July 2018

Hi Steve,

   Francis Pollni is in Al Hubin’s Crime Fiction IV for a couple of titles and his last book was published in 1978. Since then he seems to have disappeared off the face of the earth. Just wondering if you could post a question on your blog to see if anyone knows what happened to him.

    -Glover (Putnam, 1965, hc) [England] Spearman (London), 1965.
    Pretty Maids All in a Row (Delacorte, 1968, hc) Spearman (London), 1968. Film: MGM, 1971 (scw: Gene Roddenberry; dir: Roger Vadim).

   He was born in Pennsylvania 9/9/1930 and married his English born wife, Gloria Ann Swann born 1936, in London in 1959, She is on 1960s London electoral rolls apparently by herself, though he is probably not listed as he could not vote here. I believe he is the F. Pollini living Norwich, Norfolk in the late 1970s according to phone directories, the last appearance in the 1980 edition.

   His wife is still there in the 2000s, the last sighting of her being a 2014 newspaper report on the death of their daughter Lisa, while their other daughter Susanne is apparently working in academic circles in Northern England. She is also on electoral rolls around that time but no listing for him.

   I cannot find any trace of him after 1979 (in that 1980 phone directory). Nothing in any records on Ancestry etc.

   There is a 2011 post about him ‘What ever happened to Francis Pollini’ although it seems to deal with his writings rather answering the question. He has a Contemporary Authors entry, but that basically only gives his birth and marriage details.

   Could you use these facts to post an inquiry in case someone does know something. He is a borderline crime writer, but it would be nice to know what happened to him, where he is and what he is doing now, if anyone knows, of course.




ARCHER MAYOR – Fruits of the Poisonous Tree. Joe Gunther #5. Mysterious Press, hardcover, 1994; paperback, 1995.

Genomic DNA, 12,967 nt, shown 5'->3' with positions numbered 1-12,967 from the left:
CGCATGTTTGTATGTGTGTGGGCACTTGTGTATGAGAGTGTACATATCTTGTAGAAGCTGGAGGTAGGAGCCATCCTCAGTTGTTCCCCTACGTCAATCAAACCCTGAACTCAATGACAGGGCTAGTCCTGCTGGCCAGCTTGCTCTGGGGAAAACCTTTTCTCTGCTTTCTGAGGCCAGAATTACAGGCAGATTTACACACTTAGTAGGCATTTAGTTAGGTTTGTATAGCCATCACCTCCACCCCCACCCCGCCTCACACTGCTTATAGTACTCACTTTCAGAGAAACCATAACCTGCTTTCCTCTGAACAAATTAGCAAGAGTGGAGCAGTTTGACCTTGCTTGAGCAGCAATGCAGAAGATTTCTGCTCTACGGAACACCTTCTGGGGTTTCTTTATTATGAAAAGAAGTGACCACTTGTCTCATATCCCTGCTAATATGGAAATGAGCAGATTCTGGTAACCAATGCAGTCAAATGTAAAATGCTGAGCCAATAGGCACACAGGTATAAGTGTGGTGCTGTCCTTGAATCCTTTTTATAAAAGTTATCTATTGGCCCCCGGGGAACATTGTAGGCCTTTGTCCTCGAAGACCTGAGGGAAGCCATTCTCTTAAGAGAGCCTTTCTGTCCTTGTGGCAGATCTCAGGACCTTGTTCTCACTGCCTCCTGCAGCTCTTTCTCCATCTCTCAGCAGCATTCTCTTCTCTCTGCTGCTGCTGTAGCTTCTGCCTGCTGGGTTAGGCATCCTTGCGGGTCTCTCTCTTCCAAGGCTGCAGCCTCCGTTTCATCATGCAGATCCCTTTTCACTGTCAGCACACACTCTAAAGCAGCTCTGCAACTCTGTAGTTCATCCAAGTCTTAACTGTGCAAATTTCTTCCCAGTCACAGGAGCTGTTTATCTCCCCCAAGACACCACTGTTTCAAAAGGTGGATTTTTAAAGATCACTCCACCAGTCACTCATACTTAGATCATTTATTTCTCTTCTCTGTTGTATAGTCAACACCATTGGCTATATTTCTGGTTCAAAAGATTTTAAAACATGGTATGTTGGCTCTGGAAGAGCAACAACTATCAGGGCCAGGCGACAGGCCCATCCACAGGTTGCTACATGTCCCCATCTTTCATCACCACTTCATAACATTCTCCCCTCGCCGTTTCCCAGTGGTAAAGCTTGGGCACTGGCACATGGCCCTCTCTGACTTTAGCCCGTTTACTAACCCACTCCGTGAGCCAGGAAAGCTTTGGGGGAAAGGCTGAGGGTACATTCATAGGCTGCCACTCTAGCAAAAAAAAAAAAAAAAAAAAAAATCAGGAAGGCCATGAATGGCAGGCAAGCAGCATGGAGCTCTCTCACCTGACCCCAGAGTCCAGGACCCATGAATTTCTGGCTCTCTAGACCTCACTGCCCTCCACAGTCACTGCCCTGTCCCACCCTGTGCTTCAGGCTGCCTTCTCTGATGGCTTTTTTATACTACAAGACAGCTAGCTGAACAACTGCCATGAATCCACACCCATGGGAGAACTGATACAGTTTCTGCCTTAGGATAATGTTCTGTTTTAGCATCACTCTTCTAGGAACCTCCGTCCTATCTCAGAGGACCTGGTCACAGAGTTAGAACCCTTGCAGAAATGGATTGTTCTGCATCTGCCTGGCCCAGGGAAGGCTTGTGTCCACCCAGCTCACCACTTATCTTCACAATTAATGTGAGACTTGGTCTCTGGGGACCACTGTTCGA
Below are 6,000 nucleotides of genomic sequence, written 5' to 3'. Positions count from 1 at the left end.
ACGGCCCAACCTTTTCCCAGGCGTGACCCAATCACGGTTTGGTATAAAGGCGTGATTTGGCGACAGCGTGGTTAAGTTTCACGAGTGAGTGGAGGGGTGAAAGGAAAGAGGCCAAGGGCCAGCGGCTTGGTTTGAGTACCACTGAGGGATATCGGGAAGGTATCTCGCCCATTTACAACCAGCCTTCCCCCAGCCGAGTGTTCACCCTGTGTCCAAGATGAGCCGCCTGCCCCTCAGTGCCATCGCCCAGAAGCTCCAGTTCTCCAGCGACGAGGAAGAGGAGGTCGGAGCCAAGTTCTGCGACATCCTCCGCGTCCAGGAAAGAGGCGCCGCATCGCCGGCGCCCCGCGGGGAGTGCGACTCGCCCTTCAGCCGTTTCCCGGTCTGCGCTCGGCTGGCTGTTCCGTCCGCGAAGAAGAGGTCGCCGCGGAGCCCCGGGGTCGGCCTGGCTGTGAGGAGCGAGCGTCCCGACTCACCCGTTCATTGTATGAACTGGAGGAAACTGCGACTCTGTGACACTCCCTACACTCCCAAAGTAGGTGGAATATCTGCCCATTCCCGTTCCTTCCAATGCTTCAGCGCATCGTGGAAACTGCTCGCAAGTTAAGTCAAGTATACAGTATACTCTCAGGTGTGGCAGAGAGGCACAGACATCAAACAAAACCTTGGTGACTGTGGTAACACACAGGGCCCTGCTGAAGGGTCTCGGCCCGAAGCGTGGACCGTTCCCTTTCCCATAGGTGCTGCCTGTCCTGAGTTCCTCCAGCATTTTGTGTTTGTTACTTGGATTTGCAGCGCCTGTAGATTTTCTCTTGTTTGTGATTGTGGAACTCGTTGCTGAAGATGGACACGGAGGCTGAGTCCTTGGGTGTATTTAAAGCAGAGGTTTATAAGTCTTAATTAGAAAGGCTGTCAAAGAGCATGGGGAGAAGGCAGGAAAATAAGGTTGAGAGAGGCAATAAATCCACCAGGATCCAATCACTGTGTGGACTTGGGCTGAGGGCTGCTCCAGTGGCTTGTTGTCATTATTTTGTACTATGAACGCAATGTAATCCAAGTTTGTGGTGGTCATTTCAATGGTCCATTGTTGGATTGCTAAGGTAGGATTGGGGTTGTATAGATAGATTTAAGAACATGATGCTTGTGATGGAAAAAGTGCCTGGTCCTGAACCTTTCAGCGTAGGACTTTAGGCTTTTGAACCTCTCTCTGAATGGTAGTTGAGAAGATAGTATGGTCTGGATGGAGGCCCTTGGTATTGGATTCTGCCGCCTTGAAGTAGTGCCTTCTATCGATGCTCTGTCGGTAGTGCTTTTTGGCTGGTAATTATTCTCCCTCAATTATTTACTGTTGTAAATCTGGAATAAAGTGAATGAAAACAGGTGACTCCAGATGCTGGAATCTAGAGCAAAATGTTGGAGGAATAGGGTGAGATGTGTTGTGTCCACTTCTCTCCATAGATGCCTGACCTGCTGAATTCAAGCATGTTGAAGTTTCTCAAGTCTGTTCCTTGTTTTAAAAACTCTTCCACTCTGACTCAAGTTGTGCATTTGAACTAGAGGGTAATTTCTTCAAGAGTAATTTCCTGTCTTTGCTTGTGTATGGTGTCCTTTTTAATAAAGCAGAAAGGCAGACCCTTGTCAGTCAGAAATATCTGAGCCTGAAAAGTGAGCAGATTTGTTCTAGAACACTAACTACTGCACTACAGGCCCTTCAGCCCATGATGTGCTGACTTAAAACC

I’ve been blowing the trumpet for Mayor since the first Joe Gunther novel (Open Season) appeared back in 1988. I haven’t changed my mind. There’s no one in his class other than Michael Connelly writing American police fiction today.

   Brattleboro, Vermont Lieutenant Joe Gunther is about to be involved in the most traumatic and challenging case of his career: the brutal assault and rape of his long time lover, Town Selectwoman Gail Zigman. No one wants him on the case but Gail; not his Chief, and certainly not the State Attorney who is in the middle of a bitter re-election battle.

   He is allowed to head the investigation jointly with his Chief, finally, albeit with restrictions. And so he begins, fighting his own personal battle to understand what is happening to and with Gail, and to keep his emotions under sufficient control to do his job.

   This is the best from Mayor to date, and the others have been excellent. He does an utterly convincing job of conveying the emotional trauma with which both victim and lover must cope, while at the same time narrating a first-class police procedural.

   His prose is lean and spare, with little or none of the lyrical qualities that have occasionally been shown in the past. The story is taut and suspenseful, and to me at least, completely convincing. Were this ot a “genre” book it would have no doubt been padded and sensationalized, and sold many more copies. As ot is, it illustrates why crime fiction offers much of the best storytelling around today.


— Reprinted from Ah Sweet Mysteries #16, November 1994.

DAMASCUS COVER. World premiere: Boston Film Festival, September 2017. Theatrical release: Vertical Entertainment, US, 20 July 2018. Jonathan Rhys Meyers, Olivia Thirlby, Jürgen Prochnow, Igal Naor, Navid Negahban, John Hurt (his last film). Based on the novel by Howard Kaplan (1977). Director: Daniel Zelik Berk.

   Based on the evidence provided by this Israeli-produced espionage thriller, if you’re an author, you should never give up on having your book adapted into a movie. Forty years is an awfully long time, though!

   The book was written in 1977, but the film is updated to 1989, right after the fall of the Berlin Wall. Jonathan Rhys Meyers plays a young Mossad agent who is assigned the task of going into Syria undercover to rescue a chemical scientist and his family. Posing as a German named Hans Hoffmann, he moves from one contact to another with some success, meeting a charming American photojournalist (played by Olivia Thirlby) along the way. The problem is, in all stories of this kind, he doesn’t know what he doesn’t know.